But on the flip side, when I am at home, snuggled up in my yoga pants, life can get dull. Yes, rest is vital for a healthy lifestyle. But life in yoga pants robs me of many experiences. My life doesn’t move forward and I don’t grow as a person.

When Josh was serving in combat, he rarely saw a pair of yoga pants. Life in the Army, especially whilst at war, was about advancing. As a solider he was charged to bring peace to a war-torn country. There was an enemy and so he dressed appropriately. He wore layers of clothing, boots and headgear that would protect him, give him insight to defeat the enemy and bring him home safely. Josh didn’t know if he would make it out of the country alive so he did all he could to prepare. He wore such heavy clothing and equipment, that he thought his knees might blow. No… There was no comfort at war.

 
Josh in Army
 

And then I think of me on my wedding day. I loved my wedding dress. I felt like a million dollars walking down the aisle to my groom. But that dress HURT. The boned corset dug into my ribs and the heavy satin skirt prevented me from sitting down. I was so happy to take that thing off at the end of the day, and I am not talking for sexy sexy reasons!!! It was a relief to get that thing off as I could finally breathe and sit down!! But on June 23rd 2012, my life certainly advanced. I became a wife and my life moved from singleness to marriage.   

 
Wedding Day
 

Now war and weddings seem to be polar opposites but both involve advancement and preparation.  There was a cost to Josh serving in Iraq. There was even a cost to me wearing my dream wedding dress! If we had worn yoga pants, the outcomes for both of us could have been very different!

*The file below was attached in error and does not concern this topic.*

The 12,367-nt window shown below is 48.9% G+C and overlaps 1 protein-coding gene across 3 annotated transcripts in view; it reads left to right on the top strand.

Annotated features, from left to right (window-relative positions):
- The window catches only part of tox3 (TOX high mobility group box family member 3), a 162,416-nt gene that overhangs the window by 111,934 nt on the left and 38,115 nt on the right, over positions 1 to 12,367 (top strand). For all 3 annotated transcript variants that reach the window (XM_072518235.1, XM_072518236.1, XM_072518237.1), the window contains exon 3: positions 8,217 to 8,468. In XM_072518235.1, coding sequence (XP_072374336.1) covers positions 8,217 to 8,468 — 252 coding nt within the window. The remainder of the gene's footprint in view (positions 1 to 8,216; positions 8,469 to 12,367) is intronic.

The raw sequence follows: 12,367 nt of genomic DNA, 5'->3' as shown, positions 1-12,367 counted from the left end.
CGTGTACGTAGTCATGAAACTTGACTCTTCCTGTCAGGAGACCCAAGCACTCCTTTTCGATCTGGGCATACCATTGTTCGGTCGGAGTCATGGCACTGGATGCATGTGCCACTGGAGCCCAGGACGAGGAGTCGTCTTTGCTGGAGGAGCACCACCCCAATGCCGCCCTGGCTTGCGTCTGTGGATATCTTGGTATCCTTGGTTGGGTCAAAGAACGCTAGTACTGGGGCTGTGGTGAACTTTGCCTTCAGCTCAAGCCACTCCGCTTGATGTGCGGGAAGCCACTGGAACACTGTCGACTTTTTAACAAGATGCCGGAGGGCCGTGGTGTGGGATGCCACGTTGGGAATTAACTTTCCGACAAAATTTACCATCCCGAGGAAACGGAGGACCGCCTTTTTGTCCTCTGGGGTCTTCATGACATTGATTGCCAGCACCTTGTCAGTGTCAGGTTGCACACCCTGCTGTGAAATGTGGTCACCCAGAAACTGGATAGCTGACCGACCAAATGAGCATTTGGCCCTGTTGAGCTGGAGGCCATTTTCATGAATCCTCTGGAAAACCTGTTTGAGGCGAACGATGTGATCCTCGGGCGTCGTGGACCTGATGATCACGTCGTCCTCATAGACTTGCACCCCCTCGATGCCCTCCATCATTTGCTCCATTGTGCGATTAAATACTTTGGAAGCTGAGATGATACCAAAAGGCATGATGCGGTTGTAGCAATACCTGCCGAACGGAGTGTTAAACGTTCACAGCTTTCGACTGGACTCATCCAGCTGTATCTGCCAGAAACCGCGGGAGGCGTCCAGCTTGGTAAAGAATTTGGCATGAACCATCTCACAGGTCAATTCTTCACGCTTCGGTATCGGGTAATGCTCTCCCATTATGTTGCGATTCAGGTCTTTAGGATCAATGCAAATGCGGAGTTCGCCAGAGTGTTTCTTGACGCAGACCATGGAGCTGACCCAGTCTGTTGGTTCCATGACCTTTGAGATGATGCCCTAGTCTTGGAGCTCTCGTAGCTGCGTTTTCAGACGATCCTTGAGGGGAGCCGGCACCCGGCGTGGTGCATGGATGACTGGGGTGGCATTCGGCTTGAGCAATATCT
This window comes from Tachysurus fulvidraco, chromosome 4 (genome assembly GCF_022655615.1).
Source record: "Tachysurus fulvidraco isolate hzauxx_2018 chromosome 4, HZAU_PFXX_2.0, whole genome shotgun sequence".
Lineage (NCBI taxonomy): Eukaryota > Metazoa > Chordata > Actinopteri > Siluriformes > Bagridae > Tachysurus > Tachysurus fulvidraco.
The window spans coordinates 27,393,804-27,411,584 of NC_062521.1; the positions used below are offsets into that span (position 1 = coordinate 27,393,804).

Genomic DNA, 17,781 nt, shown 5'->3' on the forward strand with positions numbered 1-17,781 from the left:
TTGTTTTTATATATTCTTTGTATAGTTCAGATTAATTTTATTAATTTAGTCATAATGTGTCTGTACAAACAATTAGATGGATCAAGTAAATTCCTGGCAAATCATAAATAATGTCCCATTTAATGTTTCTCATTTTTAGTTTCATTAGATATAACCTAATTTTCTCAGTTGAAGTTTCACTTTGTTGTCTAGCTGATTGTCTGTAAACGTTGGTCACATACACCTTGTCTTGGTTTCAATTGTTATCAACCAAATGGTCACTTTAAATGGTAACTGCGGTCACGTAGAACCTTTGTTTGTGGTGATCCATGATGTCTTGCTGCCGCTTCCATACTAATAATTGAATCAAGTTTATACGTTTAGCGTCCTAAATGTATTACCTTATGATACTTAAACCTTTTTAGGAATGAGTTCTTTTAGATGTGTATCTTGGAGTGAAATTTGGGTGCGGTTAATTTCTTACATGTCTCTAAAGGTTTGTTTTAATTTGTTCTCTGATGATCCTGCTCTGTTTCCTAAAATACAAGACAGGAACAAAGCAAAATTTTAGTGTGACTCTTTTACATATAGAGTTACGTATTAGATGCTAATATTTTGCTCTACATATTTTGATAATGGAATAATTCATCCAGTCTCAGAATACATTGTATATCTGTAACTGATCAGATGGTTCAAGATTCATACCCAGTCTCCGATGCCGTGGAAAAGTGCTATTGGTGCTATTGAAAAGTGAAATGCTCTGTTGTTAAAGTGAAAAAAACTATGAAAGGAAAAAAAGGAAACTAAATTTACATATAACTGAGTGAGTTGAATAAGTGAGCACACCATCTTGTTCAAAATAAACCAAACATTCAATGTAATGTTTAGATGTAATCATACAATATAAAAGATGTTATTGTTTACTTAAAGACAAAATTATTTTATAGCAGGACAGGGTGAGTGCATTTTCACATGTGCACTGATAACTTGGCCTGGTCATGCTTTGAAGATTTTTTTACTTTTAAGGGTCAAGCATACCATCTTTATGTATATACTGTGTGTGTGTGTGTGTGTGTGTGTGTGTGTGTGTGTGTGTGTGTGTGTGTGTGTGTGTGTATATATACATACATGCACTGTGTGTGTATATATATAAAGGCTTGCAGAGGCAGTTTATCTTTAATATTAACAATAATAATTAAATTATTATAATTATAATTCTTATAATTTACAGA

Right now I am facing my metaphorical wardrobe and I am deciding whether to wear my comfortable yoga pants or not. Sometimes I get confused on what God wants for me. Sometimes I think He simply wants me to be happy and I assume this means that life should feel easy.  But this is not the truth. God is a good father who sees the bigger picture for my life. God wants me to know and experience Truth in the deepest parts of my life (Psalm 51:6), He wants me to love people (John 13:34) and He wants me to grow in faith (Hebrews 11:6). These things are hard to achieve while living within my comfort zones.

Our comfort zones are unique to all of us. Sometimes we are content with our relationships and we don’t step out to talk to anyone new. Sometimes it’s our careers and the level of our financial income. Sometimes we find identity in our role within the Church.  Whatever it is for you, it’s scary to step out and put ourselves in a place of vulnerability.  Yoga pants feel nice while regular pants, not so much.

I look at the map of the Apostle Paul's travels and it's clear that he never stopped moving forward with his life goals. He didn't grow stagnant but keep moving on to new cities to meet to people to teach them about Jesus. Paul is also the one who wrote that he presses on to “reach the end of the race and receive the heavenly prize for which God, through Christ Jesus, is calling us.” (Philippians 3:14, NLT).

 

Apostle Paul's journeys

I am challenged, but I see hope in the unfamiliar.  I don't think I will be galavanting around the Mediterranean, but I see my unchartered waters holding new experiences, people and places that will thrill me, stretch me and (more than likely!) cause me to ask God for help.

So today, let’s press on. Let’s advance. Let’s move forward, get out of our yoga pants and embrace the unknown! It really is so exciting!!!

When we are let down